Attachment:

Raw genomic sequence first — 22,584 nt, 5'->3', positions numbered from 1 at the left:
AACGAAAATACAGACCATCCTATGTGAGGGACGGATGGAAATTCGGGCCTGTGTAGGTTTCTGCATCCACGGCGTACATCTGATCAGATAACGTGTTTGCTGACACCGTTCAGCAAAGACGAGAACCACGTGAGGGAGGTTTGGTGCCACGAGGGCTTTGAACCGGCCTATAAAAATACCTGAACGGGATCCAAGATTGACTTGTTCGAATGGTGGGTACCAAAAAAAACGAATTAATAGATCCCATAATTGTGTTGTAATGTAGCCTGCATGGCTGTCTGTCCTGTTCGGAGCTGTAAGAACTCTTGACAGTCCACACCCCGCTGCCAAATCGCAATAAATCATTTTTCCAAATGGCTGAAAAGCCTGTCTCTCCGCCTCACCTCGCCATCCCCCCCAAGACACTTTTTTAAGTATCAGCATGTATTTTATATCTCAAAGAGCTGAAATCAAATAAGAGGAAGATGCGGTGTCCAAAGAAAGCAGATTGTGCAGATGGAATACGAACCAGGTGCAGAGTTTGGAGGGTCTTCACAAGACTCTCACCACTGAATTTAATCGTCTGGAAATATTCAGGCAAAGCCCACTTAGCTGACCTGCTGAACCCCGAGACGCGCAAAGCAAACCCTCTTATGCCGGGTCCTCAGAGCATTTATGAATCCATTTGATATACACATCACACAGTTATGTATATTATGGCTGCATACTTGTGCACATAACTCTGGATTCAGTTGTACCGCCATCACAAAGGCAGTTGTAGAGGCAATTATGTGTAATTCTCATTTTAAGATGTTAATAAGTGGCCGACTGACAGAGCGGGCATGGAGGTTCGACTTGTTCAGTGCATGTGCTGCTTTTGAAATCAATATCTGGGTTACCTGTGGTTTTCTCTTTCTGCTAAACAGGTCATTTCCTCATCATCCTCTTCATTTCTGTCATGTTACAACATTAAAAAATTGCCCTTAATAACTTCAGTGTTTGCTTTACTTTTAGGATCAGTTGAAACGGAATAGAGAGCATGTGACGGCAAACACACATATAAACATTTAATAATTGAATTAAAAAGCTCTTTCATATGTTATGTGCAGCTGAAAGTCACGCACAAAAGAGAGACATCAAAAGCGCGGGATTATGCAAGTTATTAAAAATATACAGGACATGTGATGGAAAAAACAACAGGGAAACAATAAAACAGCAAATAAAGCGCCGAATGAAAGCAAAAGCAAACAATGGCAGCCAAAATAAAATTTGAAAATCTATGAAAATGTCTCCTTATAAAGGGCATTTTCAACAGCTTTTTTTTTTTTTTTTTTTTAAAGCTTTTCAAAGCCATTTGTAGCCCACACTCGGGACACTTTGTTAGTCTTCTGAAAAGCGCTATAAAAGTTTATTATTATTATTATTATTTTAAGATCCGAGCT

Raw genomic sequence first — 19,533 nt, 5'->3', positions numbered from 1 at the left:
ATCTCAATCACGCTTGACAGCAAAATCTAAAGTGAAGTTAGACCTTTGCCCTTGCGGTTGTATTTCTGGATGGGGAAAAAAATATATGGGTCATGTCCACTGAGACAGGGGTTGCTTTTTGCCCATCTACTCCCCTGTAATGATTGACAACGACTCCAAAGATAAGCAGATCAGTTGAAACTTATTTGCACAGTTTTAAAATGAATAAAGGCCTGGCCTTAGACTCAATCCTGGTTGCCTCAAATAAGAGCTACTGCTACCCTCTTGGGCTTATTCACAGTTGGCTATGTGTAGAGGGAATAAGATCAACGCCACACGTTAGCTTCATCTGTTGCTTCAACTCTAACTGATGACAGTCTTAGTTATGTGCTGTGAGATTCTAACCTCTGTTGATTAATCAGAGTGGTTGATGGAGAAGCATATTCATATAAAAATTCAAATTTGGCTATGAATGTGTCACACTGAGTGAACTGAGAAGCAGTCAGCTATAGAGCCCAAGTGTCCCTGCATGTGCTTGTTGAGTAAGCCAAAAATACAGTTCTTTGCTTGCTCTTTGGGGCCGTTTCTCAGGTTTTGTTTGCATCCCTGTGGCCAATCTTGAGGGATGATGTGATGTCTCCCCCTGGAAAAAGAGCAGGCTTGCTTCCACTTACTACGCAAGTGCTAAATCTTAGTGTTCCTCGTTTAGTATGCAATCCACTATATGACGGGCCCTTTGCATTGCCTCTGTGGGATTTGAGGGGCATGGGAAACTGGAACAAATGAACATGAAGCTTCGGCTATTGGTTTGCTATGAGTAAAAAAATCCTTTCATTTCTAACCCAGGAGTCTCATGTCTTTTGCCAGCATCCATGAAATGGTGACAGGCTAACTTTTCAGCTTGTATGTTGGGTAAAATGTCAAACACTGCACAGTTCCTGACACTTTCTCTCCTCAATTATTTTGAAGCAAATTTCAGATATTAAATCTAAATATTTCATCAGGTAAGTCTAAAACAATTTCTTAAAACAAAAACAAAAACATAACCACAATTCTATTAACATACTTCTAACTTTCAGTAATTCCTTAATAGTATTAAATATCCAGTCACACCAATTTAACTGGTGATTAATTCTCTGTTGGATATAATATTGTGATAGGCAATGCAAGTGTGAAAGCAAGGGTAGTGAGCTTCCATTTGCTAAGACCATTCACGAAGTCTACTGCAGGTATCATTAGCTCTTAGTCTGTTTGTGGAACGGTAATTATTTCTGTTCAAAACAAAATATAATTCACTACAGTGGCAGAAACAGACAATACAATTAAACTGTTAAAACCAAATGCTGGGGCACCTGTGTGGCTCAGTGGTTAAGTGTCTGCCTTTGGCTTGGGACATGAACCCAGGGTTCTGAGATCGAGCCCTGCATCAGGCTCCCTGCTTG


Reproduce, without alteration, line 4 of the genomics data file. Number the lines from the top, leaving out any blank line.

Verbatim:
ATCTCAATCACGCTTGACAGCAAAATCTAAAGTGAAGTTAGACCTTTGCCCTTGCGGTTGTATTTCTGGATGGGGAAAAAAATATATGGGTCATGTCCACTGAGACAGGGGTTGCTTTTTGCCCATCTACTCCCCTGTAATGATTGACAACGACTCCAAAGATAAGCAGATCAGTTGAAACTTATTTGCACAGTTTTAAAATGAATAAAGGCCTGGCCTTAGACTCAATCCTGGTTGCCTCAAATAAGAGCTACTGCTACCCTCTTGGGCTTATTCACAGTTGGCTATGTGTAGAGGGAATAAGATCAACGCCACACGTTAGCTTCATCTGTTGCTTCAACTCTAACTGATGACAGTCTTAGTTATGTGCTGTGAGATTCTAACCTCTGTTGATTAATCAGAGTGGTTGATGGAGAAGCATATTCATATAAAAATTCAAATTTGGCTATGAATGTGTCACACTGAGTGAACTGAGAAGCAGTCAGCTATAGAGCCCAAGTGTCCCTGCATGTGCTTGTTGAGTAAGCCAAAAATACAGTTCTTTGCTTGCTCTTTGGGGCCGTTTCTCAGGTTTTGTTTGCATCCCTGTGGCCAATCTTGAGGGATGATGTGATGTCTCCCCCTGGAAAAAGAGCAGGCTTGCTTCCACTTACTACGCAAGTGCTAAATCTTAGTGTTCCTCGTTTAGTATGCAATCCACTATATGACGGGCCCTTTGCATTGCCTCTGTGGGATTTGAGGGGCATGGGAAACTGGAACAAATGAACATGAAGCTTCGGCTATTGGTTTGCTATGAGTAAAAAAATCCTTTCATTTCTAACCCAGGAGTCTCATGTCTTTTGCCAGCATCCATGAAATGGTGACAGGCTAACTTTTCAGCTTGTATGTTGGGTAAAATGTCAAACACTGCACAGTTCCTGACACTTTCTCTCCTCAATTATTTTGAAGCAAATTTCAGATATTAAATCTAAATATTTCATCAGGTAAGTCTAAAACAATTTCTTAAAACAAAAACAAAAACATAACCACAATTCTATTAACATACTTCTAACTTTCAGTAATTCCTTAATAGTATTAAATATCCAGTCACACCAATTTAACTGGTGATTAATTCTCTGTTGGATATAATATTGTGATAGGCAATGCAAGTGTGAAAGCAAGGGTAGTGAGCTTCCATTTGCTAAGACCATTCACGAAGTCTACTGCAGGTATCATTAGCTCTTAGTCTGTTTGTGGAACGGTAATTATTTCTGTTCAAAACAAAATATAATTCACTACAGTGGCAGAAACAGACAATACAATTAAACTGTTAAAACCAAATGCTGGGGCACCTGTGTGGCTCAGTGGTTAAGTGTCTGCCTTTGGCTTGGGACATGAACCCAGGGTTCTGAGATCGAGCCCTGCATCAGGCTCCCTGCTTG